But in fact it was only ONE anonymous official of unknown capacity who said anything about Russia.

High school gossip is more factually reliable than this.

And IN THE END, THE NYTIMES IMPLICATION THAT THE DIRECTOR OF THE NSA SAID THAT THEY SUSPECT RUSSIA OF THE HACK IS REFUTED IN TWO LINKS.
Quote:




For the people whose emails were stolen, this new form of political sabotage has left a trail of shock and professional damage. Neera Tanden, president of the Center for American Progress and a key Clinton supporter, recalls walking into the busy Clinton transition offices, humiliated to see her face on television screens as pundits discussed a leaked email in which she had called Mrs. Clinton’s instincts “suboptimal.” http://www.cnn.com/2016/10/18/politics/clinton-staffers-frustrated-hil
lary-clinton-bill-clinton-chelsea-clinton
/
“It was just a sucker punch to the gut every day,” Ms. Tanden said. “It was the worst professional experience of my life.”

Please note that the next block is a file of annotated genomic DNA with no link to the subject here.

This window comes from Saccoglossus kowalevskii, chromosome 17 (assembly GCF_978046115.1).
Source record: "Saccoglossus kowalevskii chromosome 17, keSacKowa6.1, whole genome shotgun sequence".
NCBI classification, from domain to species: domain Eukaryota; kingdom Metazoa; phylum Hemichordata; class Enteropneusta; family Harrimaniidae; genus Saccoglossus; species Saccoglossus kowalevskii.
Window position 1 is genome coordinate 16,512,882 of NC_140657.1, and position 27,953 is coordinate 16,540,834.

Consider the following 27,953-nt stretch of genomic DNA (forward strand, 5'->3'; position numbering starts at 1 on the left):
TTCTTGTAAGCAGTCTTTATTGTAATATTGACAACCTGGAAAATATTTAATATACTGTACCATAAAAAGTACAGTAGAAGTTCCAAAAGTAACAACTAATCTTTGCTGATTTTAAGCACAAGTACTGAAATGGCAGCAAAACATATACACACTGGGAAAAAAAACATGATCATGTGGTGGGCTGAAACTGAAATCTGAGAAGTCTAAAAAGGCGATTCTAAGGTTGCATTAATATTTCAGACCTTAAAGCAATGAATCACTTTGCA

The United States, too, has carried out cyberattacks, and in decades past the CIA. tried to subvert foreign elections. But the Russian attack is increasingly understood across the political spectrum as an ominous historic landmark

claims made with no evidence provided
Quote:

— with one notable exception: Mr. Trump has rejected the findings of the intelligence agencies he will soon oversee as “ridiculous,” insisting that the hacker may be American, or Chinese, but that “they have no idea.”
For all the evidence provided, it sure LOOKS like they truly have NO idea.
Quote:


Mr. Trump cited the reported disagreements between the agencies about whether Mr. Putin intended to help elect him. On Tuesday, a Russian government spokesman echoed Mr. Trump’s scorn.
“This tale of ‘hacks’ resembles a banal brawl between American security officials over spheres of influence,” Maria Zakharova, the spokeswoman for the Russian Foreign Ministry, wrote on Facebook.